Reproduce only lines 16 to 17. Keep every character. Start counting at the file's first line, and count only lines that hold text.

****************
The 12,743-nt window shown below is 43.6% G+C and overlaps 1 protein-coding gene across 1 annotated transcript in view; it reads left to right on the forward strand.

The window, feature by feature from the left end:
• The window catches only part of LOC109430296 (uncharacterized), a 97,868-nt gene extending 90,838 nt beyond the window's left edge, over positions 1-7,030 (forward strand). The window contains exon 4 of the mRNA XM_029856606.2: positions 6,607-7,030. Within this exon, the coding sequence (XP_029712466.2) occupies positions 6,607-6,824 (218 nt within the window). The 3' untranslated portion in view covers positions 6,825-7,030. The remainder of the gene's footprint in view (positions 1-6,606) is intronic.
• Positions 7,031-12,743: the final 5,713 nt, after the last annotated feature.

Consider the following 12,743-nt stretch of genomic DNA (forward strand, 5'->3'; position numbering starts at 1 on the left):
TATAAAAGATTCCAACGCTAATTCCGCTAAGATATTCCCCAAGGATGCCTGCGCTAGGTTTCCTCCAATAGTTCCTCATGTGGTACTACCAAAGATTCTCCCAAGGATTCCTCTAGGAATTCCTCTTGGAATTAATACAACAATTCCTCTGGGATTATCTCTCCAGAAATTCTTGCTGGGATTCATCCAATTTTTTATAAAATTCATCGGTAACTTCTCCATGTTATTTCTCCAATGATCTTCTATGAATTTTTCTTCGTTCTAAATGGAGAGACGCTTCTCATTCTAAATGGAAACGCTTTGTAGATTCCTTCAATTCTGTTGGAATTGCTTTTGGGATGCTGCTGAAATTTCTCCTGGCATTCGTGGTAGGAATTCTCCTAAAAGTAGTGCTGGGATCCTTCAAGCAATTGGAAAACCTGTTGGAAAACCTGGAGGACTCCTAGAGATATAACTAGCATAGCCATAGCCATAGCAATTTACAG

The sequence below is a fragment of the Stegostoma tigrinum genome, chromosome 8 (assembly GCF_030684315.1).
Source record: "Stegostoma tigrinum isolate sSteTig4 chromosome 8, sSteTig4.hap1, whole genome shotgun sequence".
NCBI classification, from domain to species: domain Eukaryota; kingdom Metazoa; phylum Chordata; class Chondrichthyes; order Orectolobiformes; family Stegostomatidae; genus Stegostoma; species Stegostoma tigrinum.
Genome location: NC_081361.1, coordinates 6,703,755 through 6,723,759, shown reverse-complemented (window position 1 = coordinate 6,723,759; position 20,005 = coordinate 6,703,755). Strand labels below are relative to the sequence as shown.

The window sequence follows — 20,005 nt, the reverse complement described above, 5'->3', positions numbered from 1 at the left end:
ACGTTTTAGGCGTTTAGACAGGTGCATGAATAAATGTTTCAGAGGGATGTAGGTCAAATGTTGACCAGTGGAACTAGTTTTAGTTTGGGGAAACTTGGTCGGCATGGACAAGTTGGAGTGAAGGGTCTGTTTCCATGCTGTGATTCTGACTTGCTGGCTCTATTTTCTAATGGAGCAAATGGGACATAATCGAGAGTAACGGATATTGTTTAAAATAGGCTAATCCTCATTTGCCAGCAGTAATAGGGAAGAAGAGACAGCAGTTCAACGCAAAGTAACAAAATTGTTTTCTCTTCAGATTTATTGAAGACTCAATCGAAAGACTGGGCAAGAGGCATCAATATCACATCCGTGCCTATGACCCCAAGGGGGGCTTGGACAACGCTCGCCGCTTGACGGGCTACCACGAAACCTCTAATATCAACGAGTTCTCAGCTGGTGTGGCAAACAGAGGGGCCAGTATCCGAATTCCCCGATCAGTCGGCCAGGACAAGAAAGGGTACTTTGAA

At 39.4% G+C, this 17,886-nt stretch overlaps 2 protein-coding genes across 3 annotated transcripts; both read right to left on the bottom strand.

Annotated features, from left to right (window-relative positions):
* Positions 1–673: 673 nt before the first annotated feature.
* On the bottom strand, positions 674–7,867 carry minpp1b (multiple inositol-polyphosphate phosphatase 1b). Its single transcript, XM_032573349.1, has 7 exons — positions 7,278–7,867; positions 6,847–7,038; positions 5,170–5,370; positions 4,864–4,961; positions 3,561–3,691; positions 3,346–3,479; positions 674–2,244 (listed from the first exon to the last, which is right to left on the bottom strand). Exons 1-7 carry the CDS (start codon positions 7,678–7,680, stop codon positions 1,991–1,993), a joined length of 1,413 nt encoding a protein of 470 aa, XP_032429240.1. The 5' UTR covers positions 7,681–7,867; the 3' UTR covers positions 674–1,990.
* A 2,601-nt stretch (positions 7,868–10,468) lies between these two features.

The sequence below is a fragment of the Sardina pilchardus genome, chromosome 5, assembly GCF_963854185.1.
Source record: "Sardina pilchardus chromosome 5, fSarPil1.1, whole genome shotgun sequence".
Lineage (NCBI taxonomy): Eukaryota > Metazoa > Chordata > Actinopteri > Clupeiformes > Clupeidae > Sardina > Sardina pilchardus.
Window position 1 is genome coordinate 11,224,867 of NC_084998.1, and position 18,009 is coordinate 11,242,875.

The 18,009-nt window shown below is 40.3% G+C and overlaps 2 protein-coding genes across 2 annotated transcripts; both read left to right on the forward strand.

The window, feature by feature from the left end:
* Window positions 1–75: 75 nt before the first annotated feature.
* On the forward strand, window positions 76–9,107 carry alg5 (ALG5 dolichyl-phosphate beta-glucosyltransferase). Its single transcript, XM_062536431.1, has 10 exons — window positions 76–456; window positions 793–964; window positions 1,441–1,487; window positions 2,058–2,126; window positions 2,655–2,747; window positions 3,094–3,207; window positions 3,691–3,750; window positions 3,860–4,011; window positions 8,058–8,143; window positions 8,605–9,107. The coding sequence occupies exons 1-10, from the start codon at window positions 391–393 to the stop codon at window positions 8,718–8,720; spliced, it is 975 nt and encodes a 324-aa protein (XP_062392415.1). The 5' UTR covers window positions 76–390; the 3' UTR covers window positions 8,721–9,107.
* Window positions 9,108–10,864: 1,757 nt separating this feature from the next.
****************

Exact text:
* On the bottom strand, positions 674–7,867 carry minpp1b (multiple inositol-polyphosphate phosphatase 1b). Its single transcript, XM_032573349.1, has 7 exons — positions 7,278–7,867; positions 6,847–7,038; positions 5,170–5,370; positions 4,864–4,961; positions 3,561–3,691; positions 3,346–3,479; positions 674–2,244 (listed from the first exon to the last, which is right to left on the bottom strand). Exons 1-7 carry the CDS (start codon positions 7,678–7,680, stop codon positions 1,991–1,993), a joined length of 1,413 nt encoding a protein of 470 aa, XP_032429240.1. The 5' UTR covers positions 7,681–7,867; the 3' UTR covers positions 674–1,990.
* A 2,601-nt stretch (positions 7,868–10,468) lies between these two features.